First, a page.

Drain Flies or Drain Mites are a very small fly that feed on waste matter within sewers and drains, they can however infest a property given the correct circumstances and no amount of fly spray will halt the infestation unless you can find their point of ingress or their food source and do something about it. The vast majority of domestic drainage systems are fairly clean in as much as they are designed to carry waste from one point to another and there should not be any waste sitting in the system, but due to defective pipe work or partial blockages this can happen providing a food source for the pests. However drainage systems are also designed so that no matter what occurs below ground these flies should not have access to your property and sinks, baths, toilets etc are fitted with water traps to prevent smells and pests from leaving the drainage system and entering your home.
So if you have an infestation of drain flies within your bathroom there are usually a couple of things happening, firstly waste matter is building up either within or outside the drainage system allowing the flies to feed and breed, if this is occurring within the drainage system they are also finding an open vent out of the system and into your property.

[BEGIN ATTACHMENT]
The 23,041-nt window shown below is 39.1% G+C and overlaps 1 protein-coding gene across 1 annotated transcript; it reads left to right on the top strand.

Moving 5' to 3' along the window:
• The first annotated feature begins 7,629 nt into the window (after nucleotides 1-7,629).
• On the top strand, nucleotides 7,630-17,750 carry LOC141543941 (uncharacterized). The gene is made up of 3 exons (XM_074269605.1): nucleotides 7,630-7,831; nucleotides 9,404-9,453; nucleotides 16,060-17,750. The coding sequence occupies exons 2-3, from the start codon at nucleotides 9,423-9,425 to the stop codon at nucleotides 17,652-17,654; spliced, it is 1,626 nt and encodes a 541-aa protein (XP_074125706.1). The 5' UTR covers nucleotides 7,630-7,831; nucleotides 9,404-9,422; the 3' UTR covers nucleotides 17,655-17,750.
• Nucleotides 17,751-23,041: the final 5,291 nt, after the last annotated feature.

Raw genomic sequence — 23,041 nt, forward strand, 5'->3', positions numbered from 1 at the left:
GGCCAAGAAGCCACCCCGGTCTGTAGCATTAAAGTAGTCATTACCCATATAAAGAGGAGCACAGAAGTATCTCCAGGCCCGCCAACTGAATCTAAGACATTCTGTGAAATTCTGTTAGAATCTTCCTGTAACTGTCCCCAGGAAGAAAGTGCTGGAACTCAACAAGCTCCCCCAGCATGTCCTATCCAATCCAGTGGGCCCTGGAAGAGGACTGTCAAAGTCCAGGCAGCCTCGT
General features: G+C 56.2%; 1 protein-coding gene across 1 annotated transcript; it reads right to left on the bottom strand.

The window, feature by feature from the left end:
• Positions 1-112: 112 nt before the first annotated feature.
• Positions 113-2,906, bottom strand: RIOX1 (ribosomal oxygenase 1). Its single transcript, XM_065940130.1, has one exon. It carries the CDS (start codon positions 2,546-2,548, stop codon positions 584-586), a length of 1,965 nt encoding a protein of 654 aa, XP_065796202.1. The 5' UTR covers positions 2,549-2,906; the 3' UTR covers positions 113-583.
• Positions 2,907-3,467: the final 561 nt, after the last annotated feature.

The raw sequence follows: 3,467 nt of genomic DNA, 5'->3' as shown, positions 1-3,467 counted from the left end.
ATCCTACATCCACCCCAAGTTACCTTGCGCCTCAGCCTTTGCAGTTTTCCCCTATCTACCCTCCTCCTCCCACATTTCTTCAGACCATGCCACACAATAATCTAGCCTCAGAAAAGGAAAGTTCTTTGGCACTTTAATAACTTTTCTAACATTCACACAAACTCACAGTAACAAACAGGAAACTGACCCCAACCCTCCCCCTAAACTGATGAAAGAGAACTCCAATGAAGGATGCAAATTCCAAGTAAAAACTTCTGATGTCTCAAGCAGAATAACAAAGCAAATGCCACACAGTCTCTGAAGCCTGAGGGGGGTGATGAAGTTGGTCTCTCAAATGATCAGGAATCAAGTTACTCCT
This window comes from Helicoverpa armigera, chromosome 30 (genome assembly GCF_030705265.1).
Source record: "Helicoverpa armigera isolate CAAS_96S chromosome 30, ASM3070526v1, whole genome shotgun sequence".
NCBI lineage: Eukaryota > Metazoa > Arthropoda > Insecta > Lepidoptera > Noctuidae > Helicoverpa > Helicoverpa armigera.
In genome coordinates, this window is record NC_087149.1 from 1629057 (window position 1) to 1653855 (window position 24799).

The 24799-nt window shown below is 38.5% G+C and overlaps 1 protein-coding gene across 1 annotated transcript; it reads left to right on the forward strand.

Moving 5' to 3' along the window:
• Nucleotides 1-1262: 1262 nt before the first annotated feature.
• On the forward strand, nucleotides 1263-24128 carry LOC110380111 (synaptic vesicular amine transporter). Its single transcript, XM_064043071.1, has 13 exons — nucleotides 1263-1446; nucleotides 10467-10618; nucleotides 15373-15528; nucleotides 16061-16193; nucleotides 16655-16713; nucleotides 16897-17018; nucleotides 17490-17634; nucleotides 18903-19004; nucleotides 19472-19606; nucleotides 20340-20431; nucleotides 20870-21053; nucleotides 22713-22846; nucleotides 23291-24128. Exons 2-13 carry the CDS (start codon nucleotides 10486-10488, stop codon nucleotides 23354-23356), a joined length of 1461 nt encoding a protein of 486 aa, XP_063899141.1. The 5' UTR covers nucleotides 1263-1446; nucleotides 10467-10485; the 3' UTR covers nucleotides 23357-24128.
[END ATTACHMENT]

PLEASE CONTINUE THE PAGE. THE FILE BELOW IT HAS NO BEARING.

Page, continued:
The life span of these pests is pretty short but they will lay eggs in your property and before long the next generation are swarming over your bathroom fixtures and fittings.
Typical Drain Fly Infestation Scenarios
The most common and probably the most disturbing for the home owner is when you have an internal rest bend at the base of a soil vent pipe or downstairs toilet, the rest bend fractures or becomes displaced and after every flush a certain amount of water and waste escapes into the sub-floor. The matter builds up and the flies have a food source they can then access the property above through any small gaps between floor boards or gaps local to skirting boards.
The above can also occur when small diameter waste pipes from sinks are suspended from joists in sub floors, if these pipes become disconnected or leak there is enough food stuff, grease & fat in the water for the flies to feed off. Disused branch lines on drainage systems can often hold waste matter if the system has blocked or partially blocked at any time, because of its location below ground the waste will not dry out immediately and this can provide a steady and prolonged food source for the mites. If this disused branch line runs beneath and extension or conservatory and it has not been capped off properly the flies will find their way into the property. Leaking and broken pipe work outside of the property can also allow the flies to enter the house, a cracked collar at the base of a soil vent pipe or a fractured gully pot that cannot maintain its water level will allow the flies to surface at ground level, if this occurs local to an air brick they have access direct into your sub-floor and wall cavity. Restaurants and industrial kitchens can be prone to this kind of infestation due to the amount of food stuffs that can directly enter the drainage system.